Is laminate flooring waterproof?

An image showing puddles of water on laminate floor planks.If you’ve visited a flooring showroom, you most likely came across the awe-inspiring intricate patterns of the laminate samples on display. Laminate floors flaunt their realistic wood grain finishes that are too enticing to resist, and technological advancement has made them even better.

Laminate flooring today features more authentic designs with the utmost convenience and durability in the bargain. But what’s the catch? Is laminate flooring waterproof? Let’s get to the bottom of it.

Also read:

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  3. Can you sand caulk

Is Laminate Flooring Waterproof?

No, laminate flooring is NOT waterproof. If anything, laminate’s inability to withstand persistent water puddles is the flooring’s major drawback. The bulk of laminate flooring is primarily wood, and while this has its perks, it makes the flooring vulnerable to moisture damage. Even worse is its click-and-lock mechanism that allows moisture to seep through the seams. Therefore, exposing your laminate floors to long-term moisture will result in swelling, warping and mould growth, just like wood.

Laminate flooring material comprises multiple layers, each serving a different purpose. For instance, the decorative layer is why you can barely resist the laminate’s charming rustic vibe. Similarly, the core layer that underlies the decorative layer gives your flooring its structural strength and stability. This layer makes up most of the flooring and comprises high or medium-density fibreboard (HDF or MDF), which can expand following prolonged exposure to moisture.

However, that is not to say you shouldn’t opt for laminate flooring. Although not inherently waterproof, laminate flooring features a backing layer that offers ultimate water resistance by preventing interaction between the core and moisture from the subfloor. Additionally, occasional surface spills shouldn’t be cause for alarm if you clean them as they occur because laminate flooring is water-resistant.

So, what’s the difference between waterproof and water-resistant laminate, and when should you be worried? Let’s find out.

Waterproof Vs Water Resistant laminate Flooring

Some manufacturers term laminate flooring as ‘water resistant’ while others claim the material is ‘waterproof’. While both terms refer to flooring material that repels moisture, they are not interchangeable. That said, here goes a clear distinction between the two to enable you to make an informed choice:

Waterproof Flooring

Waterproof floors are designed to be utterly immune to moisture damage. They guarantee your peace of mind regardless of the severity of the damage. A waterproof floor should brave them all, whether it’s a mere wine spill or flooding due to faulty plumbing.

Although laminate flooring graces you with several perks, this isn’t its strongest suit. For starters, it features a click-and-lock installation mechanism, meaning you could end up with loose seams easily penetrable by water. When this happens, its fiberboard core is prone to damage, causing the planks to buckle or cup upwards, altering your floor’s structural integrity.

Some manufacturers attempt to counter this drawback by ensuring the seams are tighter to prevent the water from reaching the core. You may also want to opt for pricier, quality laminate options that feature a high-density fiberboard (HDF). Either way, laminate cannot be completely impervious to water thanks to its wood component.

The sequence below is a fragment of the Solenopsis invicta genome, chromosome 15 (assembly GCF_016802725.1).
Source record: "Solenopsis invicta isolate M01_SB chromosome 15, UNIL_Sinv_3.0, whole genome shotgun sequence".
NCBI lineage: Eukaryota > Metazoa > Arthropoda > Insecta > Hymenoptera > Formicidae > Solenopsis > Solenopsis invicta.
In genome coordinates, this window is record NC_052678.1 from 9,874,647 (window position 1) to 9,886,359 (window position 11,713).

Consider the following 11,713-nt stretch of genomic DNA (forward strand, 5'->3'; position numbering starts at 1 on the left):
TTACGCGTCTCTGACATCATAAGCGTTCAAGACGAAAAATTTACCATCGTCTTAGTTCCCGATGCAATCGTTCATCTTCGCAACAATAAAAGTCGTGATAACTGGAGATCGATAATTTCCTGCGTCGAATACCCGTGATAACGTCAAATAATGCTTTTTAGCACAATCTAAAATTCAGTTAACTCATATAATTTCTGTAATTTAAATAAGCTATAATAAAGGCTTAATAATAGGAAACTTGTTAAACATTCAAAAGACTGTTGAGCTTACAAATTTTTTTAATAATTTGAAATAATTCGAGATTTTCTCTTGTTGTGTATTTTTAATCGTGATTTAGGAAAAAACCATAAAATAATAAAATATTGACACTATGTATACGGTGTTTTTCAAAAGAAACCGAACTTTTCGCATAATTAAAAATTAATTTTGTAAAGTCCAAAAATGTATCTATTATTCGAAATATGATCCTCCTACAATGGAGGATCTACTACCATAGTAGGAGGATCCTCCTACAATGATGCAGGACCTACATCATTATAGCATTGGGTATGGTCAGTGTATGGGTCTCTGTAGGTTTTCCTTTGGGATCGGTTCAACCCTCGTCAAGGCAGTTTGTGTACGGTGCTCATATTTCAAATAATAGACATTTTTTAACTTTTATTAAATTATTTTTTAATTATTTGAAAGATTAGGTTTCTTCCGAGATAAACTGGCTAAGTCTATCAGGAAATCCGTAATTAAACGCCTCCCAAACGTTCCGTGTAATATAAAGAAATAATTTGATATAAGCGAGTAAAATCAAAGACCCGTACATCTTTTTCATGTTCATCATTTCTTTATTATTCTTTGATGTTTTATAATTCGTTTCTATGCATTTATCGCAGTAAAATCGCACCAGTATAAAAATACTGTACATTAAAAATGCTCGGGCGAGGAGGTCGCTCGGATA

Therefore, it’s safe to avoid installing laminate in the basement, bathrooms, laundry rooms or areas with high humidity. Consider opting for waterproof options such as tiles, vinyl or hybrid floors, which comprise impervious materials.

While at it, ensure you don’t mistake laminate for vinyl flooring, as they are almost inseparable. If you’re torn between the two, find out more in our article on how to tell the difference between vinyl and laminate flooring.

Water-resistant flooring

Unlike waterproof floors, water-resistant flooring repels water for a limited time. Laminate floors are, therefore, water-resistant rather than waterproof. If anything, they are among the most water-resistant flooring materials in the market today, offering a 24 to 72-hour moisture warranty depending on the quality.

If you accidentally spill some water on your laminate floors and clean it a few hours later, you have nothing to worry about. However, your laminate floor will degrade if you experience routine liquid messes or flooding.

Therefore, if you’re looking for a flooring material immune to moisture damage, laminate isn’t for you. Laminate floors are more suited for your home office, bedroom, living room or dining room primarily because of their no-compromise approach to visual appeal.

How to know if the floor is waterproof

Knowing whether your floor is waterproof is one way to help keep moisture damage at bay. You understand the material better and know how to maintain or clean it to safeguard its structural integrity. More importantly, you’ll have peace of mind. If you’re curious to know whether your flooring material is waterproof, here are some ways to find out:

  • Review the manufacturer’s specifications

The best way to know if your floor is waterproof is to check the manufacturer’s specifications. You’ll find that most manufacturers specify the floor’s potential by stating its intended purpose and potential limitations.

In some cases where laminate flooring manufacturers state that the material is waterproof, you’ll notice a disclaimer or cautionary note. It could be about warranty limitations, subfloor prepping or installation limitations that advise against installing the flooring in moisture-prone areas. This means the material isn’t completely waterproof despite having some water resistance.